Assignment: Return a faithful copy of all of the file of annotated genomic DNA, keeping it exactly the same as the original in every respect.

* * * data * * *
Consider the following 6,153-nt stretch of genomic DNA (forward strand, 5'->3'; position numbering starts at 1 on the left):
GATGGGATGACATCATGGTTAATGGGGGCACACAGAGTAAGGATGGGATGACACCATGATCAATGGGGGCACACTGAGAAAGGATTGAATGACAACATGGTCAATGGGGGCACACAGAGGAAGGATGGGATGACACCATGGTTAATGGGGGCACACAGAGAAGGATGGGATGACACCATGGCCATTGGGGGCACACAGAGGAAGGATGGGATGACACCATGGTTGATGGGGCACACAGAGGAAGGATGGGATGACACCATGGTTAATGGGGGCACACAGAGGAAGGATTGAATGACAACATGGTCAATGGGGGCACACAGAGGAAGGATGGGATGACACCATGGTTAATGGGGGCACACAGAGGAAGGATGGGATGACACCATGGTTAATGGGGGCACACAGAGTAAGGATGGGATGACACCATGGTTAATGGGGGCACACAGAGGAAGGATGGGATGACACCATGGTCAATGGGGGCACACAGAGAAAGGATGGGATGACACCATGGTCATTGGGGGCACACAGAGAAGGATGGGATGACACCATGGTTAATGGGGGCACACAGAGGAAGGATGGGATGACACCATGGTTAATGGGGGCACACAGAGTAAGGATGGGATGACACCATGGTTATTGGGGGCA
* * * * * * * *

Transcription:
Consider the following 6,153-nt stretch of genomic DNA (forward strand, 5'->3'; position numbering starts at 1 on the left):
GATGGGATGACATCATGGTTAATGGGGGCACACAGAGTAAGGATGGGATGACACCATGATCAATGGGGGCACACTGAGAAAGGATTGAATGACAACATGGTCAATGGGGGCACACAGAGGAAGGATGGGATGACACCATGGTTAATGGGGGCACACAGAGAAGGATGGGATGACACCATGGCCATTGGGGGCACACAGAGGAAGGATGGGATGACACCATGGTTGATGGGGCACACAGAGGAAGGATGGGATGACACCATGGTTAATGGGGGCACACAGAGGAAGGATTGAATGACAACATGGTCAATGGGGGCACACAGAGGAAGGATGGGATGACACCATGGTTAATGGGGGCACACAGAGGAAGGATGGGATGACACCATGGTTAATGGGGGCACACAGAGTAAGGATGGGATGACACCATGGTTAATGGGGGCACACAGAGGAAGGATGGGATGACACCATGGTCAATGGGGGCACACAGAGAAAGGATGGGATGACACCATGGTCATTGGGGGCACACAGAGAAGGATGGGATGACACCATGGTTAATGGGGGCACACAGAGGAAGGATGGGATGACACCATGGTTAATGGGGGCACACAGAGTAAGGATGGGATGACACCATGGTTATTGGGGGCA